We (I) have talked myself silly about how you and your family need to communicate more about end of life arrangements, post mortem clean up, physicians orders, and all the other taboo topics that no one wants to cover as they age. As with all death topics, the one I’m about to discuss falls into a dark corner of failed communication. A couple of news stories came out last week regarding the abandonment of cremated remains. Daily, weekly, monthly, yearly, there are remains that are abandoned at funeral homes around the globe. You aren’t going to find a single establishment that doesn’t have someone in the closet waiting for another someone to never pick them up. So, why does this happen? Here are a few of my postulates:
I just don’t care about the box: As you loyal readers know, cremated remains are the pulverized skeleton of a decedent. There are mere traces of other material in there, but for all intents and purposes – its bone. And those bones are, in the eyes of the law, the remains of a person. For most people, they are the mortal remains of someone they love and care about. They are a more convenient, manageable, practical and simplified version of the body that was left behind when they died. And for the majority of people, that is what I return to them on a daily basis. However, there are others that don’t share this reverence for the dead, so these boxes of bones have no value for the people left behind. In fact, for many they are a burden to get rid of, so it’s just easier to never come pick them up.
They were nasty people: Death has a way of making us in Western Society spin a person’s life into a positive. When someone has died, we speak of them in positive terms. It’s almost natural for us to try to pull out the praiseworthy characteristics in their lives. The time of death brings out a lot of emotions, and maybe, some people just choose to see the positive parts of people that they may have had strained relations with. Or maybe, the person who died left behind a trail of negative feelings in others – they are out there, you know. I have heard “Oh hell, I’ll pay for it, but I didn’t want him when he was living, why the hell would I want him when he’s dead. Just throw it away.”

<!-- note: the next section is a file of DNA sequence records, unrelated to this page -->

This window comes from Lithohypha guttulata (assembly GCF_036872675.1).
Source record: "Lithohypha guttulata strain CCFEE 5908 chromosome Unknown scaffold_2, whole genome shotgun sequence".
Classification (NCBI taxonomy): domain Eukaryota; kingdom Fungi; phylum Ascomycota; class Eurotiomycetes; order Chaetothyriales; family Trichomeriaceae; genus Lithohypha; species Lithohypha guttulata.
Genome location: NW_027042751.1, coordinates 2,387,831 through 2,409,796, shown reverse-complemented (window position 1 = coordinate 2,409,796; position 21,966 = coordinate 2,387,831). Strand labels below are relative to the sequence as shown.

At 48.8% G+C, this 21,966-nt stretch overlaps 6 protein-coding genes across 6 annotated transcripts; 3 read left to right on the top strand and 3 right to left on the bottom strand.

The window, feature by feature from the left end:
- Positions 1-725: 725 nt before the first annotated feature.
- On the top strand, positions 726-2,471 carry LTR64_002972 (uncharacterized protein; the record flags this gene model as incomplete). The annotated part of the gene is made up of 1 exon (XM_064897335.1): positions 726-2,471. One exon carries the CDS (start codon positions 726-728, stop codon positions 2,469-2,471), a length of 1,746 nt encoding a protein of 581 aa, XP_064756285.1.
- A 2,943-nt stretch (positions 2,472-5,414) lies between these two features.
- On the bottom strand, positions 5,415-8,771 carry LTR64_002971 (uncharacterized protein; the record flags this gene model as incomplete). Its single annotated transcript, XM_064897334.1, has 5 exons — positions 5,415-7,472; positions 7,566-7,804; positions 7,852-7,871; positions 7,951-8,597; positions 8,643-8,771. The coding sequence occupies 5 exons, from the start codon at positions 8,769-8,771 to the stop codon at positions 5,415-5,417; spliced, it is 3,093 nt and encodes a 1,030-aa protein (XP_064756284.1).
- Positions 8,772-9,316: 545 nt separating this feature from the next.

Pick who up?: I think when guardians and distant relatives are the only people left to take care of someone’s remains, it’s so low on their priority list, that they just flat out forget until we remind them. Again and again.
Miscommunication: Many families have communication problems, and sometimes in communicating who’s going to do what, it can be missed that Jane was supposed to pick up Uncle Bob, and Jane thinks Stacy was going to do it. Stacy left for vacation in France before Jane took off for the year abroad in the Peace Corps, and so it was left to Jason by Jane, but no one really thought it was their obligation to call Jason because they hadn’t seen him since he graduated from community college, and Stacy never was really the legal next of kin because Bob was never adopted legally by Jim and Nancy, Stacy’s cousin… Huh?